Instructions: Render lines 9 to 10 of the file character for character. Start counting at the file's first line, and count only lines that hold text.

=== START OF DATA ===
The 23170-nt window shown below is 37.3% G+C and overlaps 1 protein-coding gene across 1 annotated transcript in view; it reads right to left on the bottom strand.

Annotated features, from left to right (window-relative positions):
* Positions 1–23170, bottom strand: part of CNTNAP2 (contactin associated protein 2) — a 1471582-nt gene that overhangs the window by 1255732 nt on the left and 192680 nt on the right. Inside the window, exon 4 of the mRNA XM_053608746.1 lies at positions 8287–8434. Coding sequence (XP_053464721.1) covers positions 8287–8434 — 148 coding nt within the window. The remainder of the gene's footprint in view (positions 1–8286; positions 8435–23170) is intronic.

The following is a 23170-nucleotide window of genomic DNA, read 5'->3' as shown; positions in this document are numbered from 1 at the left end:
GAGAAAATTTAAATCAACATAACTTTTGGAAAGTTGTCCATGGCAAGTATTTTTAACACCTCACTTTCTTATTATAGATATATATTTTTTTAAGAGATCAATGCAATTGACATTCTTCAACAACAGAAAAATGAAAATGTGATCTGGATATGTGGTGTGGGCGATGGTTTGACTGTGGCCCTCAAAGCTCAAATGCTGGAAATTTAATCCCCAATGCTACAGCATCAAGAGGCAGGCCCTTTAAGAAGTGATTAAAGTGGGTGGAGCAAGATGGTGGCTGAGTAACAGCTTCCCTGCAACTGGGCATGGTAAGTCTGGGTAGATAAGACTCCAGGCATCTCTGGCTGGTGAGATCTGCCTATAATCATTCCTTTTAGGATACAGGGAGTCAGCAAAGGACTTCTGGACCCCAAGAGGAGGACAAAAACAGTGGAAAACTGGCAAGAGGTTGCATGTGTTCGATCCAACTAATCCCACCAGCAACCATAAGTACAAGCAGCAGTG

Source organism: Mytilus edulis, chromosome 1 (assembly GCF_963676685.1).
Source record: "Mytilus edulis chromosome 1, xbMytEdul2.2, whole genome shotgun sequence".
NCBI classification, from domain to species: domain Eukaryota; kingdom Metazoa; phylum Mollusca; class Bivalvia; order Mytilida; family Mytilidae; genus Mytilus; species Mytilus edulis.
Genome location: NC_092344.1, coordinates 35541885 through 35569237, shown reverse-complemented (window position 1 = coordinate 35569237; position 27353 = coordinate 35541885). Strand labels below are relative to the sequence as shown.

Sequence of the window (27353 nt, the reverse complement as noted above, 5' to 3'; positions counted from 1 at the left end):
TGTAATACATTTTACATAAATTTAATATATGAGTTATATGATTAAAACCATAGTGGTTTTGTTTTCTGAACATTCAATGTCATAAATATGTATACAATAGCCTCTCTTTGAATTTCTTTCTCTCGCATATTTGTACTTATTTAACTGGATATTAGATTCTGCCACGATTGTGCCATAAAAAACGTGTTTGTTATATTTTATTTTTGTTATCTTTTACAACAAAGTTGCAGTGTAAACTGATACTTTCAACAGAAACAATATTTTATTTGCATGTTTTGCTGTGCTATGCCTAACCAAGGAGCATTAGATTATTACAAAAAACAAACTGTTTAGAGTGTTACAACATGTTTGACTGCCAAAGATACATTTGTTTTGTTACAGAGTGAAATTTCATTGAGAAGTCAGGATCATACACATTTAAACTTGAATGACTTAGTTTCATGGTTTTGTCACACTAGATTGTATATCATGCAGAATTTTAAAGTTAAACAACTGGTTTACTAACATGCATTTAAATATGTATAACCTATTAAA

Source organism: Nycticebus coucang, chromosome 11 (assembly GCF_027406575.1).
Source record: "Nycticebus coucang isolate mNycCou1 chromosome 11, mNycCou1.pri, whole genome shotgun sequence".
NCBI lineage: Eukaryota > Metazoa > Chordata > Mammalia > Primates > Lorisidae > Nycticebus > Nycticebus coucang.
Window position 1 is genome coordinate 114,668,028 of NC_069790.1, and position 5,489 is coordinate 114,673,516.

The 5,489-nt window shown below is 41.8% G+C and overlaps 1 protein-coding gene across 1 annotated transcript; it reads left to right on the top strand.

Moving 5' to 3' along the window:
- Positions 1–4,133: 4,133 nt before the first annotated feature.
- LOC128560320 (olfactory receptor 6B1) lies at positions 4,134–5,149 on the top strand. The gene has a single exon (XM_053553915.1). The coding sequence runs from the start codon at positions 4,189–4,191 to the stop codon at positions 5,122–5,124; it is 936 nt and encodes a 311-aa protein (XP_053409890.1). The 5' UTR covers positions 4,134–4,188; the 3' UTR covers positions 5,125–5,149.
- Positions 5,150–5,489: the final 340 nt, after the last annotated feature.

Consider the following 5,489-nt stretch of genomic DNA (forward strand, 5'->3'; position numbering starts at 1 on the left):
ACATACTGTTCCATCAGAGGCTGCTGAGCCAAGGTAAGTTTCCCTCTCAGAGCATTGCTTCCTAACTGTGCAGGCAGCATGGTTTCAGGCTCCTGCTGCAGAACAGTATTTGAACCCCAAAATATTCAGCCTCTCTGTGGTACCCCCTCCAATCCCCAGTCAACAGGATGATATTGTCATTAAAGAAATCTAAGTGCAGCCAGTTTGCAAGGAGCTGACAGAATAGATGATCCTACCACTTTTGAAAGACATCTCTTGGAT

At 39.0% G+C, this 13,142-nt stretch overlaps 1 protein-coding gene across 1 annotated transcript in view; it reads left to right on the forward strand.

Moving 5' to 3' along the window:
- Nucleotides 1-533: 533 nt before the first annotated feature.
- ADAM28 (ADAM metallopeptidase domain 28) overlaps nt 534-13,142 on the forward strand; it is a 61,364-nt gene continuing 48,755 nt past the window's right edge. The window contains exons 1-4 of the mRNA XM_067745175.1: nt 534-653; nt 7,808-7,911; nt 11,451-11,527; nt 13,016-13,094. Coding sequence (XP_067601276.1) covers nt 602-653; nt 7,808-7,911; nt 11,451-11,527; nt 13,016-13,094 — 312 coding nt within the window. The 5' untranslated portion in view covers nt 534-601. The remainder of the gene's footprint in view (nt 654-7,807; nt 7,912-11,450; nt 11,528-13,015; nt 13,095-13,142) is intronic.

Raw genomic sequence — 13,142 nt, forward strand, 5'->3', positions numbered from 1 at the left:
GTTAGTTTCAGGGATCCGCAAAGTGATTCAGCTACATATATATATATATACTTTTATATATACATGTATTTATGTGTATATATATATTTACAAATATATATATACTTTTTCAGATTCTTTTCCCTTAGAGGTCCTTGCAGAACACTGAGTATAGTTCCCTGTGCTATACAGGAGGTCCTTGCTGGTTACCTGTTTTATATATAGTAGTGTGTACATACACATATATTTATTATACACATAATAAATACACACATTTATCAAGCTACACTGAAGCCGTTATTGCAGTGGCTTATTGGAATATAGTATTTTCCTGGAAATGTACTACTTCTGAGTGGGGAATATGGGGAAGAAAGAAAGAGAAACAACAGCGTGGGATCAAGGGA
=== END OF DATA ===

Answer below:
Genome location: NC_092344.1, coordinates 35541885 through 35569237, shown reverse-complemented (window position 1 = coordinate 35569237; position 27353 = coordinate 35541885). Strand labels below are relative to the sequence as shown.

Sequence of the window (27353 nt, the reverse complement as noted above, 5' to 3'; positions counted from 1 at the left end):